The biggest factor in this case was the mortgage that was in place on the house. If the client had not come to our office or if she had decided to try to handle this matter on her own, she may have found herself in a position in which she was living in a house that had never been properly transferred into her name. At any point in time, the mortgage company could have come back and either instituted an action to try to sell the property out from under her even though she resided there. Technically, the mortgage company is the legal owner of that property once the person listed on the document is deceased and there is no will in place to transfer that property. The client needed a legal representative to help her navigate those waters and figure out what she needed to do to make sure that she was the proper, legal owner of the property.
The facts of the incident itself, the documentation created by the crash report, and the responding EMS workers really helped build our case. There were some witnesses who had overheard the facts leading up to the deceased’s leaving the event with this other person, and they were aware that the ride that had been scheduled prior to his attending the event fell through due to car trouble. They knew that he had entered into this other individual’s vehicle in the hopes that this new driver would drop him off at home. There was another set of witnesses who were aware that the individual who drove the victim home had been drinking that evening. All of those things helped us in obtaining the policy limits for the client on this claim.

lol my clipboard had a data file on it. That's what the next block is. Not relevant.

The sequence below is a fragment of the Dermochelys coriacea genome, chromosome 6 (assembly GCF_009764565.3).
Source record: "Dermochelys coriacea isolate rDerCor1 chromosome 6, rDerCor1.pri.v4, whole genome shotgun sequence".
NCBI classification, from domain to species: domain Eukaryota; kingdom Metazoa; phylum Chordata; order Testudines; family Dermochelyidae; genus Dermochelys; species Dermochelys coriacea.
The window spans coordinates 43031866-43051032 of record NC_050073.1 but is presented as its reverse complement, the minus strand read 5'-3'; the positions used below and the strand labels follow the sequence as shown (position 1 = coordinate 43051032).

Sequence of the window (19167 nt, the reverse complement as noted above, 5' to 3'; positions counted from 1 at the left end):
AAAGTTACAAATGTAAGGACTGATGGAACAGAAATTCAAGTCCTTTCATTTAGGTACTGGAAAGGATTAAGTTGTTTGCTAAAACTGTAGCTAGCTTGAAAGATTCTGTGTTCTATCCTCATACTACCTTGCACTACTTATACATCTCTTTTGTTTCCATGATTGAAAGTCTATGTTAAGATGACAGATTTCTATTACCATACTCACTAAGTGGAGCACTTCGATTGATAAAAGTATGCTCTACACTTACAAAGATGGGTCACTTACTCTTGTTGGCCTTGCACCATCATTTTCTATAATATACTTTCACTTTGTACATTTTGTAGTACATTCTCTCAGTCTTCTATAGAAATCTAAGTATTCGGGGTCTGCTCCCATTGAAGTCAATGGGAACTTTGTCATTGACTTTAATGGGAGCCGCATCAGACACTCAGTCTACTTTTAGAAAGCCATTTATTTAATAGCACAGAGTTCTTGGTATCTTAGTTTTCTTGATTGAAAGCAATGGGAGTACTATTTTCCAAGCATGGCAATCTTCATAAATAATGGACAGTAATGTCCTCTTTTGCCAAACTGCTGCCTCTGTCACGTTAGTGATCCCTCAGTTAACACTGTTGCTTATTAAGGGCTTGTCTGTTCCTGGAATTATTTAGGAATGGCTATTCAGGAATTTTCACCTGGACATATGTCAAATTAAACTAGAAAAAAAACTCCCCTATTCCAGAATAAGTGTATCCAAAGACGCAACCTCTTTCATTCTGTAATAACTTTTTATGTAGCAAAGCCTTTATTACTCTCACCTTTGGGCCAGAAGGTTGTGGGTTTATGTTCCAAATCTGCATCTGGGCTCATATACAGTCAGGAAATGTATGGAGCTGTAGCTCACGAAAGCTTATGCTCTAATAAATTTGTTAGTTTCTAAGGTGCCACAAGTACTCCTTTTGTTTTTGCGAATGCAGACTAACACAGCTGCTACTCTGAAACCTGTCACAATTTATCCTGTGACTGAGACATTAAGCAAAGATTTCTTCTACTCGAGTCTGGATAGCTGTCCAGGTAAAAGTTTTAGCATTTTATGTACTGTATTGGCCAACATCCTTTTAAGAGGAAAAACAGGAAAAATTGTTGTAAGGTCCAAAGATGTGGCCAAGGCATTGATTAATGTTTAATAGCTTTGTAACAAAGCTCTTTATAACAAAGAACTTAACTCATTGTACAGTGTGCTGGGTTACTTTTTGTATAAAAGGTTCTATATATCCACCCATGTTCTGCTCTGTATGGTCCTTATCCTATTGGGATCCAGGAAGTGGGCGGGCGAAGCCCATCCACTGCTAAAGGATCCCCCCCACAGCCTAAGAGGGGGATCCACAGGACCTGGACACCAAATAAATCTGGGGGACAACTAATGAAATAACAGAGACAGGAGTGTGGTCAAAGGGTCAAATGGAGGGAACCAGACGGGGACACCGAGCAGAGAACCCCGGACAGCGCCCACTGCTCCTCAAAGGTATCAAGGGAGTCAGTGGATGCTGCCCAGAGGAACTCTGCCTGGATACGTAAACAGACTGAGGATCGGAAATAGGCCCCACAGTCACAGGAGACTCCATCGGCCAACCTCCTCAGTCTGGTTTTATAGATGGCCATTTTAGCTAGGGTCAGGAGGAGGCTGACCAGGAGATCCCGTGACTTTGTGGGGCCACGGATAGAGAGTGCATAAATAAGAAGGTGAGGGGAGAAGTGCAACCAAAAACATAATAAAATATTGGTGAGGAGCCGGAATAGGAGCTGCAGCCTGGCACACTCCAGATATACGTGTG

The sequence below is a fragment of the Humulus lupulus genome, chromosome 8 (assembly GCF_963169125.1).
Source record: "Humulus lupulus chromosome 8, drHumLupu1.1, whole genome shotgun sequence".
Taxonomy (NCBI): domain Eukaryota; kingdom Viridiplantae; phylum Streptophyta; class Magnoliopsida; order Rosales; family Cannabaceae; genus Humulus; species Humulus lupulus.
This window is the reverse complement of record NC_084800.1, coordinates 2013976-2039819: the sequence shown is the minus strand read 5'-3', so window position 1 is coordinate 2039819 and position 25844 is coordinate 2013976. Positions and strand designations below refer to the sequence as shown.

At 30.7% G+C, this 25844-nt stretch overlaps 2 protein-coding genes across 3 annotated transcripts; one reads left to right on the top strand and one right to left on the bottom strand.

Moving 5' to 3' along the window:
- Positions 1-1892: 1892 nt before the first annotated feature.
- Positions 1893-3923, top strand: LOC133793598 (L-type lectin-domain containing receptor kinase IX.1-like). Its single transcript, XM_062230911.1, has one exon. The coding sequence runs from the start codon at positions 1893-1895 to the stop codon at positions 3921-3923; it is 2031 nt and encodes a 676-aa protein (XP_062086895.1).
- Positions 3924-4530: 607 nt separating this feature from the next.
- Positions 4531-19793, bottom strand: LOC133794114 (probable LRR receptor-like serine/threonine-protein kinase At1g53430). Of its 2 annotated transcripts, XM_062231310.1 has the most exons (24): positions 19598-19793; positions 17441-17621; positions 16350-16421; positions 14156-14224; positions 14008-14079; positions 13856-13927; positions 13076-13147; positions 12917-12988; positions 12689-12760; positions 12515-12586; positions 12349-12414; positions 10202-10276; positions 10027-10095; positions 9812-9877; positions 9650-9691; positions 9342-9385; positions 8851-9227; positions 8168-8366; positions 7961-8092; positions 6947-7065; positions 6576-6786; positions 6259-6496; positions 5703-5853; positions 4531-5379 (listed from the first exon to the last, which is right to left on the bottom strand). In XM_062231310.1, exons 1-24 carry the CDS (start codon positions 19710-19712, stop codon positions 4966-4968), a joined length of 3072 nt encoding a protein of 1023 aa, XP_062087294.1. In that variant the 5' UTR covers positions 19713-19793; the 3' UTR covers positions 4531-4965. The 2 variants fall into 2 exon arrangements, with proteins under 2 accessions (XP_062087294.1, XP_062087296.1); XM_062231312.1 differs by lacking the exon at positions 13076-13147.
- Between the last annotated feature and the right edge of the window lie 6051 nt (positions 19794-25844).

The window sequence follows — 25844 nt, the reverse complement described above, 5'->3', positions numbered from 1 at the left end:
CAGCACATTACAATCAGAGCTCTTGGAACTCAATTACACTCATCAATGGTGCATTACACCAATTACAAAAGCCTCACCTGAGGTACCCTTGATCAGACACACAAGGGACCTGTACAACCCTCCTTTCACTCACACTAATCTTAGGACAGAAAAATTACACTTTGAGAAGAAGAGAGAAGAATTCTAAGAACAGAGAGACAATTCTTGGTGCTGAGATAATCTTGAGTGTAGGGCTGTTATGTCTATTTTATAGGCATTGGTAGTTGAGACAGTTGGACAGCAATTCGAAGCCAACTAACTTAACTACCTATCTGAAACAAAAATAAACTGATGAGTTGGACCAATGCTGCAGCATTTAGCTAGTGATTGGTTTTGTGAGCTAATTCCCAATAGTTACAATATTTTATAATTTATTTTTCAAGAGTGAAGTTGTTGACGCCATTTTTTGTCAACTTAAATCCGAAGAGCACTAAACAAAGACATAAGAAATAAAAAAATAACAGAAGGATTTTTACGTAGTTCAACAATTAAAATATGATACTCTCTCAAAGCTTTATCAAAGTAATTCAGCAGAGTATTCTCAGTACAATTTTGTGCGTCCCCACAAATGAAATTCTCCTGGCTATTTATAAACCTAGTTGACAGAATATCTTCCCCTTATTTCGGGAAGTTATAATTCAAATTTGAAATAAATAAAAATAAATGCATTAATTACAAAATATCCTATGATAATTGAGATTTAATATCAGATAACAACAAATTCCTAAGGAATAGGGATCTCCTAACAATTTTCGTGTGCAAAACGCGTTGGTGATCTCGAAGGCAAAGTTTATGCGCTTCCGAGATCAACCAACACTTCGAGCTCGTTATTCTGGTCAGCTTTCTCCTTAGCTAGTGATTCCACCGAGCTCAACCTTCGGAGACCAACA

In other cases where more money would be available, the calculation of potential damages would have taken place. In this case, we only had $100,000 available under the automobile liability policy and the defendant was not personally collectible, meaning that she did not own property in her own name and she was independently wealthy, so there was no personal claim against her that was viable. We never needed to calculate the total damages because we were working with a very limited amount of money. In a perfect world, there would have been much more money available because the victim’s claim is, of course, worth much more than $100,000.
Reaching out to the opposing party in the Toledo wrongful death car accident case was fairly straightforward. With many wrongful death cases, the blame is often ascribed to a wrongdoer easily and settlements outside of court are quite common. However, that is not always the case, and if you wish to hold a wrongdoer accountable after losing a loved one, you may need to enlist the services of a legal representative. Reach out today to start a consultation.